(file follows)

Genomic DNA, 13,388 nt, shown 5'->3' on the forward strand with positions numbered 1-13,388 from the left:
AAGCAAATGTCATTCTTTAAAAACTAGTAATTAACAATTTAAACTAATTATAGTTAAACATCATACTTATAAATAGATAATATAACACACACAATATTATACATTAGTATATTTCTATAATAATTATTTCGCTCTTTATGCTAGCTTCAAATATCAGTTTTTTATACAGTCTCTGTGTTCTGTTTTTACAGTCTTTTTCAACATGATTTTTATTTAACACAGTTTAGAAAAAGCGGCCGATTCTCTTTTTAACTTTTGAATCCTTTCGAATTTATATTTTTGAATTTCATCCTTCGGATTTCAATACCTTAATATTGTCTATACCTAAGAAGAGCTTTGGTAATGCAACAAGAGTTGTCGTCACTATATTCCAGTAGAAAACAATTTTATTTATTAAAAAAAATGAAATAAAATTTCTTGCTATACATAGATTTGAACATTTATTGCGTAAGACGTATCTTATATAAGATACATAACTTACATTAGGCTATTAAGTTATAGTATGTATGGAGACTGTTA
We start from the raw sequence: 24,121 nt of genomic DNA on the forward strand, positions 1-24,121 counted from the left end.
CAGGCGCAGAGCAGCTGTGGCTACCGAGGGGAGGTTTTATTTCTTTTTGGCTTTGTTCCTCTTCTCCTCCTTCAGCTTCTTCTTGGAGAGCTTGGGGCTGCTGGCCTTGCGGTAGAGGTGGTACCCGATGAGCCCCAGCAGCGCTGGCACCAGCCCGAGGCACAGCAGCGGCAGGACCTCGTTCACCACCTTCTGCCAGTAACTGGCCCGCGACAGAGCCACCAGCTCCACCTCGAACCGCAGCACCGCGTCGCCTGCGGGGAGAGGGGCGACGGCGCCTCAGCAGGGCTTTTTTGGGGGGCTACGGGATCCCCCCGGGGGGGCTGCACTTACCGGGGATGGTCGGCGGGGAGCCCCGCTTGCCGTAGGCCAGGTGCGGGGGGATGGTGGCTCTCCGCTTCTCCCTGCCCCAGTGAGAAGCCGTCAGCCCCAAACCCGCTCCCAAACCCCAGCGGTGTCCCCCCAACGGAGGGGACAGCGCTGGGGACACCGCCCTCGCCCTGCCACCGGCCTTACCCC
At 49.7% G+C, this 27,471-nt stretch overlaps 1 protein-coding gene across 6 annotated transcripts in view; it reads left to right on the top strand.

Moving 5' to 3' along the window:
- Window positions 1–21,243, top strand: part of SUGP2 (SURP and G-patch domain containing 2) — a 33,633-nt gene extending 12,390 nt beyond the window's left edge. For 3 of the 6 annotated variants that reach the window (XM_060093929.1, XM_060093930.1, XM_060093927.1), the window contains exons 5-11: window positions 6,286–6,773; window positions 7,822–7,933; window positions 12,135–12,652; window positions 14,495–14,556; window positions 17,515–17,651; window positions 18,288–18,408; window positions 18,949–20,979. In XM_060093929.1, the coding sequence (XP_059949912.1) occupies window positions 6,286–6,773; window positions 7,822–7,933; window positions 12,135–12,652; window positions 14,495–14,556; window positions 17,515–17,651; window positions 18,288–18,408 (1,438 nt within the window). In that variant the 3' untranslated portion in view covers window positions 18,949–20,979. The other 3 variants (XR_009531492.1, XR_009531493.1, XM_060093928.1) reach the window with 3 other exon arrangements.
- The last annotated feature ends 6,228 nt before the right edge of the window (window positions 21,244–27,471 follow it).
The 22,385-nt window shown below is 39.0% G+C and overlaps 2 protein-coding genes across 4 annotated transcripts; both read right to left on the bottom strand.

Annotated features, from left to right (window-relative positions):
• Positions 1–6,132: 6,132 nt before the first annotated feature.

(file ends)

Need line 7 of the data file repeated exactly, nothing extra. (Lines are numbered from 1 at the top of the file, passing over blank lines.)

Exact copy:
- Window positions 1–21,243, top strand: part of SUGP2 (SURP and G-patch domain containing 2) — a 33,633-nt gene extending 12,390 nt beyond the window's left edge. For 3 of the 6 annotated variants that reach the window (XM_060093929.1, XM_060093930.1, XM_060093927.1), the window contains exons 5-11: window positions 6,286–6,773; window positions 7,822–7,933; window positions 12,135–12,652; window positions 14,495–14,556; window positions 17,515–17,651; window positions 18,288–18,408; window positions 18,949–20,979. In XM_060093929.1, the coding sequence (XP_059949912.1) occupies window positions 6,286–6,773; window positions 7,822–7,933; window positions 12,135–12,652; window positions 14,495–14,556; window positions 17,515–17,651; window positions 18,288–18,408 (1,438 nt within the window). In that variant the 3' untranslated portion in view covers window positions 18,949–20,979. The other 3 variants (XR_009531492.1, XR_009531493.1, XM_060093928.1) reach the window with 3 other exon arrangements.